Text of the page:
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Press Week: Three proposals for a sustainable strengthening of press freedom

May 3rd is World Press Freedom Day - but in 2019, freedom of the press continues to have a hard time. Still no reason to bury your head in the sand, says Ines Pohl, DW's editor-in-chief.
Although May 3 marks the occasion of World Press Freedom Day, in 2019 there is hardly a reason to celebrate. The dream that technological progress would facilitate the free flow of information worldwide has turned into a nightmare for some. Putting your head in the sand is, of course, not a solution. Here are three proposals for a sustainable strengthening of press freedom:

Media competence against propaganda

Publication bans, withdrawal of the economic basis and prison sentences: these patterns of behavior evident in repressive states are quite transparent. They are evidence that the political class feels threatened. The public is very aware of what is happening and can quickly come to the realization that the free-flow of information is being suppressed.

Yet there are also dangers that are more opaque, especially given the viral structure of the internet. People — and increasingly also machines — spread lies along with fake videos and photos that have been deliberately manipulated. Fake news, disinformation campaigns on social media, slander and threats have become an everyday thing. Real communication professionals are increasingly at the helm of these operations, as can be seen in examples like RT (Russia Today) and, unfortunately, also Al Jazeera. The means of communication they use is friendly, sometimes witty and shrewd. In a complicated world, they tempt you with an offer of simplification. These tendencies are supported by efforts to turn the cosmopolitan internet into an intranet, censored for the country. This tendency towards isolating the network in non-free states is growing. Iran, China, Russia and Turkey are increasingly affected.

There is only one answer: people must learn to distinguish between lies and the truth. In the end, they must know that it is not only the freedom of the media being threatened, but potentially also the freedom to speak one's mind in the "private" space without having to fear reprisals.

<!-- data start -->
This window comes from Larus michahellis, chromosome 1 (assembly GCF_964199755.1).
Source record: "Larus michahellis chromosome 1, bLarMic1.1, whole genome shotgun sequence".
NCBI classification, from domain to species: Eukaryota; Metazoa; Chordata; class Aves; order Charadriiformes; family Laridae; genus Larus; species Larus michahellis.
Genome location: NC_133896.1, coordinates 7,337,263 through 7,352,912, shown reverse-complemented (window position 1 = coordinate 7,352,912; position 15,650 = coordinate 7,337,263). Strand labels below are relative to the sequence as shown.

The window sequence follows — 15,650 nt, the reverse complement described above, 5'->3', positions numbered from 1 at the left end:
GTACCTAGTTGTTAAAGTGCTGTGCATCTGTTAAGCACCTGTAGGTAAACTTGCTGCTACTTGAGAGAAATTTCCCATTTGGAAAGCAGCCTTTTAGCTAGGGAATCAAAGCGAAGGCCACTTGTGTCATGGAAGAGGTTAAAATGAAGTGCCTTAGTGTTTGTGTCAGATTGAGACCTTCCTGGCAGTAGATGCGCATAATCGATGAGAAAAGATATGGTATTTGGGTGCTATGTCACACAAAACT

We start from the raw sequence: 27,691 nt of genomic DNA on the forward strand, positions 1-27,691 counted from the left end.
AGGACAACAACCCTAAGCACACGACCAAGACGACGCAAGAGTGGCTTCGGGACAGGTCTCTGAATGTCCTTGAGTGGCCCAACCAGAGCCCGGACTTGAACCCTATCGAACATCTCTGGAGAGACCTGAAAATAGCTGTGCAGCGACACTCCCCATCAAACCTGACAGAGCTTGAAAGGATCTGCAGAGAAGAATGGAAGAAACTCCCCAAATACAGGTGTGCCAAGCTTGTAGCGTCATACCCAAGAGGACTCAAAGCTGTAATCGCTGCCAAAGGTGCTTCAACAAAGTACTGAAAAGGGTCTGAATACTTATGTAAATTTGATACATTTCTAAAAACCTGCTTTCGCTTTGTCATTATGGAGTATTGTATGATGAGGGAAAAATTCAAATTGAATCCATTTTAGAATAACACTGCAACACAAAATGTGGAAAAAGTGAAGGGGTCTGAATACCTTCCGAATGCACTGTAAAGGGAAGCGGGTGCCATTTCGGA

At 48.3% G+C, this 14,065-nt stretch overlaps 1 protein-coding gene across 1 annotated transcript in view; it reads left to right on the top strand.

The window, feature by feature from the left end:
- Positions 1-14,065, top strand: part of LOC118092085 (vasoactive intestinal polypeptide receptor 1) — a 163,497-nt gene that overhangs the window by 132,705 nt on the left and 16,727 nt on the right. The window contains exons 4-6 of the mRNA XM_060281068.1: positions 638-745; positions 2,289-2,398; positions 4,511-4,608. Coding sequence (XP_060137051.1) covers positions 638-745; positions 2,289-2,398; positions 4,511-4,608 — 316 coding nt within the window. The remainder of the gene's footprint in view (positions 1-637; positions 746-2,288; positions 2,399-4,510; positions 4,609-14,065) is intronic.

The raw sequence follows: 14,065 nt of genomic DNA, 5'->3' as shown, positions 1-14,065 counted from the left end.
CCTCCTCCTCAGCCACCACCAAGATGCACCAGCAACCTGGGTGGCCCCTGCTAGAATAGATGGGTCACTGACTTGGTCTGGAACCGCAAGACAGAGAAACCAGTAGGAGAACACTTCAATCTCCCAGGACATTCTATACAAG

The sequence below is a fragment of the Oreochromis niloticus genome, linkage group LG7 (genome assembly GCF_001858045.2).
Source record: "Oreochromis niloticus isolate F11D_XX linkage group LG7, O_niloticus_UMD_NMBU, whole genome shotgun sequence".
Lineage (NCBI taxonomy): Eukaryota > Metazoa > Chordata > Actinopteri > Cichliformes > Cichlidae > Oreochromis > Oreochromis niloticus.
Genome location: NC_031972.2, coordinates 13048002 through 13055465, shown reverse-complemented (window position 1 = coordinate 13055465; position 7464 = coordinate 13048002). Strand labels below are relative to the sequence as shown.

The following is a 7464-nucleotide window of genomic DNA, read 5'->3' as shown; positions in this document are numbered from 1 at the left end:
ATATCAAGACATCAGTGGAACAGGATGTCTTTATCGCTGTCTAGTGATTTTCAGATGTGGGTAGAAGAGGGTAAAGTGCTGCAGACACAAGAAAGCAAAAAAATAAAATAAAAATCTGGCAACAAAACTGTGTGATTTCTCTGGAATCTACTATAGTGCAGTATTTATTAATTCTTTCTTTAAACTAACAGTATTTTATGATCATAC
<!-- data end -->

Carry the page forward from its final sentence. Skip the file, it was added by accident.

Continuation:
Making politicians do their duty

Democratic politicians from all over the world, including those in Europe and Germany, are outdoing each other in an attempt to court China. It does not matter that freedom of the press does not exist in the country and that independent offers from foreign broadcasters such as Deutsche Welle are completely blocked there.

Representatives of the business world think more of China's big business than of its human rights record. In Iran, economic possibilities are discussed but not the more than 20 journalists who are held in torture prisons run by the Revolutionary Guards. In Bangladesh and Pakistan bloggers, risk their lives if they critically report on the growing Islamism in their country. In all of these places, serious support for rights in these countries from abroad is in short supply. The world celebrates the Saudi crown prince because women are allowed to go to the cinema, to sports stadiums and are now even allowed to drive cars. But where is the outcry that blogger Raif Badawi is still in a Saudi prison?

The list could go on. It's a sad list. And today is a good day to set about judging politicians by what they are doing against the increasing attacks on press freedom:

Do they show dictators clearly what our values are? Are they prepared to forgo deals if these values are flagrantly violated? Do they link the willingness to give development aid to the situation of human rights and freedom of the press?

Journalists: The decisive factor

Freedom of the press is not a given, granted from on high. The legal framework is one thing but the inner attitude of each individual journalist is another. Journalists who are working in countries with a liberal media system should especially serve as examples for colleagues who work in difficult circumstances.

To be a journalist means to always be suspicious of one's own convictions — and those shared by colleagues — and to turn a certainty into a question again. And yes, not to be afraid of being applauded from the wrong side. For example, I see with great concern the discussion as to whether we in Germany should even talk to AfD politicians. If we ignore whole political groups, unpleasant politicians or other public figures that do not fit into our world view, we leave a gap that is then filled by others. In the end, we are damaging the freedom of the press, which we want to celebrate today.

DW

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